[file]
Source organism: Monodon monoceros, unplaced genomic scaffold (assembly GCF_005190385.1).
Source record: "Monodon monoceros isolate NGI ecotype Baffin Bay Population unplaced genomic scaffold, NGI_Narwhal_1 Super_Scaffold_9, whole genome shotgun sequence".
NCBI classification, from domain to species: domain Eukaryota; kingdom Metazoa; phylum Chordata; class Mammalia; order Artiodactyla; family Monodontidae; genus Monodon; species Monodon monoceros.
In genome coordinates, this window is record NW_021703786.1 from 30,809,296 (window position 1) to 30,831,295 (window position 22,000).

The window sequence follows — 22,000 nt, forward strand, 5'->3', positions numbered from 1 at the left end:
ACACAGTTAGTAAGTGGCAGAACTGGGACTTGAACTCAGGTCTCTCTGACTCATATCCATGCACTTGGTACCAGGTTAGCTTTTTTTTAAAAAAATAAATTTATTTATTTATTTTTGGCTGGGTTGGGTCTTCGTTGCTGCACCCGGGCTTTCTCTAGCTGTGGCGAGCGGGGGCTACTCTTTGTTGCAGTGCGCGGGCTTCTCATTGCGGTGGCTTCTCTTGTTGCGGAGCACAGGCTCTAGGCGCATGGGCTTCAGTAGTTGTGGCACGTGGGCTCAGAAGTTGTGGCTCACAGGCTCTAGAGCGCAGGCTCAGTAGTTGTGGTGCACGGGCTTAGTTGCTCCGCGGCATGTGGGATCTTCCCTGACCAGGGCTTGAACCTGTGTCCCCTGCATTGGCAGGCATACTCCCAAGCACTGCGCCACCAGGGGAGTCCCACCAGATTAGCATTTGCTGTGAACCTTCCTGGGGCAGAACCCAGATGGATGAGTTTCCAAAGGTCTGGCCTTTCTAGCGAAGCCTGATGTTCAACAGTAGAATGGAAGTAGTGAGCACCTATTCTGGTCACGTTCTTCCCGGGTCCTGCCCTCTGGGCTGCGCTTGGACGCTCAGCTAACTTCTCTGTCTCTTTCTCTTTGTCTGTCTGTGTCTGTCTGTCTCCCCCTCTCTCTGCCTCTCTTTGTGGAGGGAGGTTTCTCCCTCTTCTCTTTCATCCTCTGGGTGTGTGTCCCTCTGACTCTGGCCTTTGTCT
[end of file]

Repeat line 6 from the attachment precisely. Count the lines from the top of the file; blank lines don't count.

ACACAGTTAGTAAGTGGCAGAACTGGGACTTGAACTCAGGTCTCTCTGACTCATATCCATGCACTTGGTACCAGGTTAGCTTTTTTTTAAAAAAATAAATTTATTTATTTATTTTTGGCTGGGTTGGGTCTTCGTTGCTGCACCCGGGCTTTCTCTAGCTGTGGCGAGCGGGGGCTACTCTTTGTTGCAGTGCGCGGGCTTCTCATTGCGGTGGCTTCTCTTGTTGCGGAGCACAGGCTCTAGGCGCATGGGCTTCAGTAGTTGTGGCACGTGGGCTCAGAAGTTGTGGCTCACAGGCTCTAGAGCGCAGGCTCAGTAGTTGTGGTGCACGGGCTTAGTTGCTCCGCGGCATGTGGGATCTTCCCTGACCAGGGCTTGAACCTGTGTCCCCTGCATTGGCAGGCATACTCCCAAGCACTGCGCCACCAGGGGAGTCCCACCAGATTAGCATTTGCTGTGAACCTTCCTGGGGCAGAACCCAGATGGATGAGTTTCCAAAGGTCTGGCCTTTCTAGCGAAGCCTGATGTTCAACAGTAGAATGGAAGTAGTGAGCACCTATTCTGGTCACGTTCTTCCCGGGTCCTGCCCTCTGGGCTGCGCTTGGACGCTCAGCTAACTTCTCTGTCTCTTTCTCTTTGTCTGTCTGTGTCTGTCTGTCTCCCCCTCTCTCTGCCTCTCTTTGTGGAGGGAGGTTTCTCCCTCTTCTCTTTCATCCTCTGGGTGTGTGTCCCTCTGACTCTGGCCTTTGTCT